She lays a pillow on the floor in front of the couch. She sits you down on the floor before her and gets right to work with the hair box, grease, gel, comb and brush next to her. Looking back, having my hair done by my mom was one of our most intimate moments. I’ve gotten in trouble for not holding my head straight more times than I can count. I can still remember holding the floor for dear life as she combed through my knots. I remember falling asleep on her lap and waking up feeling like my face had been pulled tight, back into my hair. I didn’t know it then, but my mom was giving me all of her love in those moments. She wanted me to look nice. She would admire me afterwards, like she knew she was succeeding at something. Looking back, I feel nothing but love for those moments.
Inside Out (2015) Carries a Message That Spans Generations
May 31 marked the end of this year’s Mental Health Awareness Month, but that doesn’t mean the conversation should end. Mental health effects all of us, positively and negatively, so it shouldn’t be the taboo conversation that it is. It’s important that we talk about our bad days. It’s important that we mourn. It’s important that we cry. It’s important to feel, to reach out, to talk it out…
This childhood classic tells you to Embrace Your ‘Goof’
25 years ago, Disney’s underrated gem, A Goofy Movie (1995), was released. Most of us grew up watching this classic animated film, including myself, but it wasn’t until adulthood that I could appreciate and understand it for all it truly has to offer. From the tender story-line between a father and son, to the themes of self-acceptance, Powerline’s “Stand Out” and “I2I” bops, and finally to the overall Blackness that the film exudes- A Goofy Movie is a critical film in Disney’s Renaissance era repertoire.
Once upon a time...
…the world was full of wonder. The magic of the world was a spectacle to be explored and expanded, but the complexities of magic were replaced with the simplicities of invention and convenience. Thus, the magic dwindled, and the world changed forever.
We are living through an age of re-invention. Whether it is through fashion trends, slang, or in the case of The Invisible Man (2020), horror films. Re-invention is more than just re-adaptation or a reboot. A Nightmare on Elm Street (2010) was a reboot of the eponymous 1984 film. However, The Invisible Man is the re-invention of its 1933 predecessor.
Instead of re-telling the old story of Griffin- a maniacal scientist who turns himself invisible- this is the story of Cecilia “Cee” Kass (Elizabeth Moss) on the run from her sociopathic, abusive boyfriend, Adrian Griffin (Oliver Jackson-Cohen.) Adrian is an optics scientist who has gained indispensable wealth through his inventions. One invention in particular, however, he has kept to himself, and it is a suit covered in cameras that renders it’s host invisible. So after Cecilia’s prison break from Adrian’s physical grasp at the beginning of the film, he fakes his own suicide and uses his invisible suit to continue his abuse towards Cecilia in a more sinister and horrific way.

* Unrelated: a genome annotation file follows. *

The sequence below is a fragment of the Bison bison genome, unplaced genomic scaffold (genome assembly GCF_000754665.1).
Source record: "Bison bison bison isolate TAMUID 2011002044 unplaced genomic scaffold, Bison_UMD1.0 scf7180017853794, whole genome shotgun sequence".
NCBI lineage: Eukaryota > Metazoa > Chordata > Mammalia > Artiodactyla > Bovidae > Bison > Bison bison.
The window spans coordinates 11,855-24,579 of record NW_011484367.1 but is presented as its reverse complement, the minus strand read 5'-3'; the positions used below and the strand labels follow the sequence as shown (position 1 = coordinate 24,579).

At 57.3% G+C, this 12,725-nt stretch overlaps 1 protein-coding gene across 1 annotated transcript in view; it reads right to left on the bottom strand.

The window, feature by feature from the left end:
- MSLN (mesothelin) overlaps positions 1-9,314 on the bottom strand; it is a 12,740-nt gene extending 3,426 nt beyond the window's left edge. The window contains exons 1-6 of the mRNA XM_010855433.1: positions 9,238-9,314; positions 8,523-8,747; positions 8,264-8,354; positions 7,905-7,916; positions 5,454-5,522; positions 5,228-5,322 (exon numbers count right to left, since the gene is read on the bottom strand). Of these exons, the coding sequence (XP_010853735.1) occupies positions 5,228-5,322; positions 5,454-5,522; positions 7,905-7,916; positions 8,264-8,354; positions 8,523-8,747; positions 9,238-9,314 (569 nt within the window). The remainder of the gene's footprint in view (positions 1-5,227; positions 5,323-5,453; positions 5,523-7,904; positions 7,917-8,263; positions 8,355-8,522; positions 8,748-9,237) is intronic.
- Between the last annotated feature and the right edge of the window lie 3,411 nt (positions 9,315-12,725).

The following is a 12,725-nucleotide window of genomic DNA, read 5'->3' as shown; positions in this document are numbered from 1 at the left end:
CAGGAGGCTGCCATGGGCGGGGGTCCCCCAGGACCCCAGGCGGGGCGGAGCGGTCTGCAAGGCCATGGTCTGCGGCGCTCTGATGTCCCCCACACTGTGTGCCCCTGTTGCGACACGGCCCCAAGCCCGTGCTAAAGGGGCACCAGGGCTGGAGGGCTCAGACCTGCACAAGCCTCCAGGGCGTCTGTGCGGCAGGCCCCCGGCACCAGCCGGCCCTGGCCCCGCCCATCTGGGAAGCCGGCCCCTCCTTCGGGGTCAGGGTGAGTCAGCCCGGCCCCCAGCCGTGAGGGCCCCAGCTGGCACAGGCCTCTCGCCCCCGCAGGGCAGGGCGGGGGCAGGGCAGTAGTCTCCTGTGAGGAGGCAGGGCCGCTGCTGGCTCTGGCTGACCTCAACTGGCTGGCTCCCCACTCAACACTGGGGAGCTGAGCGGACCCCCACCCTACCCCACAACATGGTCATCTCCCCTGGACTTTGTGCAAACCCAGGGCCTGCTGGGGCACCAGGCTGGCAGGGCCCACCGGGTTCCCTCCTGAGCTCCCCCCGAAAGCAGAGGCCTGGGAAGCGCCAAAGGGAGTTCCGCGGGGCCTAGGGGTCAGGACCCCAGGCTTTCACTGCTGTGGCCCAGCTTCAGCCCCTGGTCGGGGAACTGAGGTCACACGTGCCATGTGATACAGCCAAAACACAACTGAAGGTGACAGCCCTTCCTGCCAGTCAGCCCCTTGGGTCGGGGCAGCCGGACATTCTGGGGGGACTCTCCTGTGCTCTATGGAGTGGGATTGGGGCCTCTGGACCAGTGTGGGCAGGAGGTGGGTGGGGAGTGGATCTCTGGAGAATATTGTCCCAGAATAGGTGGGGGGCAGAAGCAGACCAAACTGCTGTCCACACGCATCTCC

Atlantics (2019) was first released at the 2019 Cannes Film Festival when it competed for the Palme d’Or. The films director and co-writer, Mati Diop, made history when she became the first black woman who directed a film featured in the competition- also winning the Grand Prix award for it. After its release at Cannes and later in Senegal, the film was picked up and released on Netflix for wide viewing.
ARRAY is the new voice of film artists of color and female filmmakers worldwide. Founded by Ava DuVernay, the independent film distribution company places focus on black stories and female voices, with it’s most recent release, Jezebel, being a manifestation of both.
Jezebel (2019) is a semi-autobiographical, coming-of-age film written and directed by Numa Perrier. The story follows 19 year old Tiffany (Tenille) through the struggles of growing up and losing her mother, while she also finds work as a cam-girl.
This is it. This is the feeling I wish I could leave with every time I watch a new movie in theaters. I guess that wouldn’t make the feeling so special then, huh? So, I’ll just hold on to this for as long as I can. Watching Little Women (2019) yesterday in a packed theater while I get over this annoying cold was a moving experience with an epiphanic ending.
Marriage Story (2019) is the brand new Noah Baumbach film released on Netflix this month. The film and its stars have been nominated for numerous upcoming awards, and its clips are being shared and discussed all over the tweeter every day. Whether you’ve liked the film or even seen it, you’ve at least heard of it and its explosive scene between the two main characters- Nicole (Scarlett Johansson) and Charlie (Adam Driver.)
“Make me look good, honey boy.”
That’s what James says to his son, Otis, at the end of the film, when he tells him he’ll be writing a movie about him. “Honey boy” is a term of endearment for Otis from his father, and it’s also the title of this film.
Honey Boy (2019) is the autobiographical screenplay written by Shia LaBeouf and directed by Alma Har’el. It’s the story of a young boy named Otis (played by Noah Jupe) as he finds himself in the spotlight of the acting world while also dealing with the turmoil and abusive relationship with his father James (played by LaBeouf himself.)